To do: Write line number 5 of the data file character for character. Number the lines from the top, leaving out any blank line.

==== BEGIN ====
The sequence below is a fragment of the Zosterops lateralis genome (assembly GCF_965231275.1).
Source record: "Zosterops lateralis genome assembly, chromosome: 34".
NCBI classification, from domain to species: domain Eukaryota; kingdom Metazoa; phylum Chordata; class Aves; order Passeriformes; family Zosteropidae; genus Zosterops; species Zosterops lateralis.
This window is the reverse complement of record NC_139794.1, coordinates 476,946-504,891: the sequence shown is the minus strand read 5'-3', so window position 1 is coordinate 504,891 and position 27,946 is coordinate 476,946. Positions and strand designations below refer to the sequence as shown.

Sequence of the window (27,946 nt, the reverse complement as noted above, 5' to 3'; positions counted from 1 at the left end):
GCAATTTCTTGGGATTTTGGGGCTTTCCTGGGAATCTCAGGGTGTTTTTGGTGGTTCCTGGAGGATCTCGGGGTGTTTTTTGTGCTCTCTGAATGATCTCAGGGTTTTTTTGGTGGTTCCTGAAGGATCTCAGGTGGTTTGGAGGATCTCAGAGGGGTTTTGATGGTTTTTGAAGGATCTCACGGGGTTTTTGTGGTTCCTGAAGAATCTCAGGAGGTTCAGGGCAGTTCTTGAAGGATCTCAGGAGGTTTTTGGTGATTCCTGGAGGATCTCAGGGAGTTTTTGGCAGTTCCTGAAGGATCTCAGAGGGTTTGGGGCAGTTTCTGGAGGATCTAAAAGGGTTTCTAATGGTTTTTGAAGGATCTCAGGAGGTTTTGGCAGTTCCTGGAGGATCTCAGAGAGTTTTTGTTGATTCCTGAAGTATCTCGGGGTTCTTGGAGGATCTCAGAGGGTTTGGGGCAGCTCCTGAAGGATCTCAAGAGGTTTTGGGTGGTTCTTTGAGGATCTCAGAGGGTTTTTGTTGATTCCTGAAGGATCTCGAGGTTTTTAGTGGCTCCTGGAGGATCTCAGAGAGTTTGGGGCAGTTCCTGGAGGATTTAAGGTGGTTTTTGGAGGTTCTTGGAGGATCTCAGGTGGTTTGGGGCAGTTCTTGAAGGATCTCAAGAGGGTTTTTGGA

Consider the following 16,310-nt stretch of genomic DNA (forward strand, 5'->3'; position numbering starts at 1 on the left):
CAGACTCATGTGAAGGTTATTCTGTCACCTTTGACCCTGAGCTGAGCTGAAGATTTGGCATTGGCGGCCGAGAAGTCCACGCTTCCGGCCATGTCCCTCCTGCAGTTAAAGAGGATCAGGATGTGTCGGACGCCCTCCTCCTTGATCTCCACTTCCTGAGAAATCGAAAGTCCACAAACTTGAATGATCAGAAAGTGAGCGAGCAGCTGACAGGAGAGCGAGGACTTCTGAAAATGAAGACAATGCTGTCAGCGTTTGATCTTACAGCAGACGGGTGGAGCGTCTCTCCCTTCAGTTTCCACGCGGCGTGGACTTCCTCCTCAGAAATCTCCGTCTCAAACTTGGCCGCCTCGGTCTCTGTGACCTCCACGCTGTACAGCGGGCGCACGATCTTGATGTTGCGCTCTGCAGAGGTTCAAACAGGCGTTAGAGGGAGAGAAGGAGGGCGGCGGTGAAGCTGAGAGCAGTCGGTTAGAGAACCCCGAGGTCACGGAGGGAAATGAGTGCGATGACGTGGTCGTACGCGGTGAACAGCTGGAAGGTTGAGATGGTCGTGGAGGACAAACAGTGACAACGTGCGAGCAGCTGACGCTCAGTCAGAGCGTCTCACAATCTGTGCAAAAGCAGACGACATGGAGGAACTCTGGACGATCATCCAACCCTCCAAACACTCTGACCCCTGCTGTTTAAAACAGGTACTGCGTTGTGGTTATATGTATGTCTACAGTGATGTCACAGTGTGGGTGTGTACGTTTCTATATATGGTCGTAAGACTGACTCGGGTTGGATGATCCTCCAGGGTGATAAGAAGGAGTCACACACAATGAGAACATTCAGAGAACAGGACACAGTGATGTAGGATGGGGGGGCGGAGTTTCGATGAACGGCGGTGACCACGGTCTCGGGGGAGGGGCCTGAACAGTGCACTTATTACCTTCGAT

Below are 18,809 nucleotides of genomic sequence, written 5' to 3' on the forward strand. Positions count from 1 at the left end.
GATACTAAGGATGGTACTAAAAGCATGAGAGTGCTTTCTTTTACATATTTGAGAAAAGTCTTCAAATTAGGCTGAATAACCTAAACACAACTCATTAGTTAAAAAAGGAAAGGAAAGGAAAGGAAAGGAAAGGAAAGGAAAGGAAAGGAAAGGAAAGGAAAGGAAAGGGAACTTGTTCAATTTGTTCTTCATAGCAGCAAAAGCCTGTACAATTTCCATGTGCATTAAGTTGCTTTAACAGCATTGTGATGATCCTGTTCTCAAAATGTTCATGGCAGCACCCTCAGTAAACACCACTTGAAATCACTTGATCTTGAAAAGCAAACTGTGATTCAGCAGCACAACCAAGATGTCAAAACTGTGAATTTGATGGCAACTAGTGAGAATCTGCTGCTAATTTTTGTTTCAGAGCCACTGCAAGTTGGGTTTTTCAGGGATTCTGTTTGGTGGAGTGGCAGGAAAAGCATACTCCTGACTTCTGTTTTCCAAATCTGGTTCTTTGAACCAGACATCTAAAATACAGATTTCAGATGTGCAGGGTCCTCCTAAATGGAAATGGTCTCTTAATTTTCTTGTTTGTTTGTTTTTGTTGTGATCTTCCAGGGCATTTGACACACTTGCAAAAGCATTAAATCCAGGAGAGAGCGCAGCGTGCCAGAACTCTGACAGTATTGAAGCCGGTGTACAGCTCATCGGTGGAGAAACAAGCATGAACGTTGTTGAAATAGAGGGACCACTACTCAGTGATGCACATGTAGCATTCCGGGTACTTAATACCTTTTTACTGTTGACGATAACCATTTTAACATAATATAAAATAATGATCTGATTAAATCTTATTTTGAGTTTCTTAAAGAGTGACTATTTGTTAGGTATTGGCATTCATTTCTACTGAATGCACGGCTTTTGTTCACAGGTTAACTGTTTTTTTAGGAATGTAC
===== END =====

Sequence of the window (27,946 nt, the reverse complement as noted above, 5' to 3'; positions counted from 1 at the left end):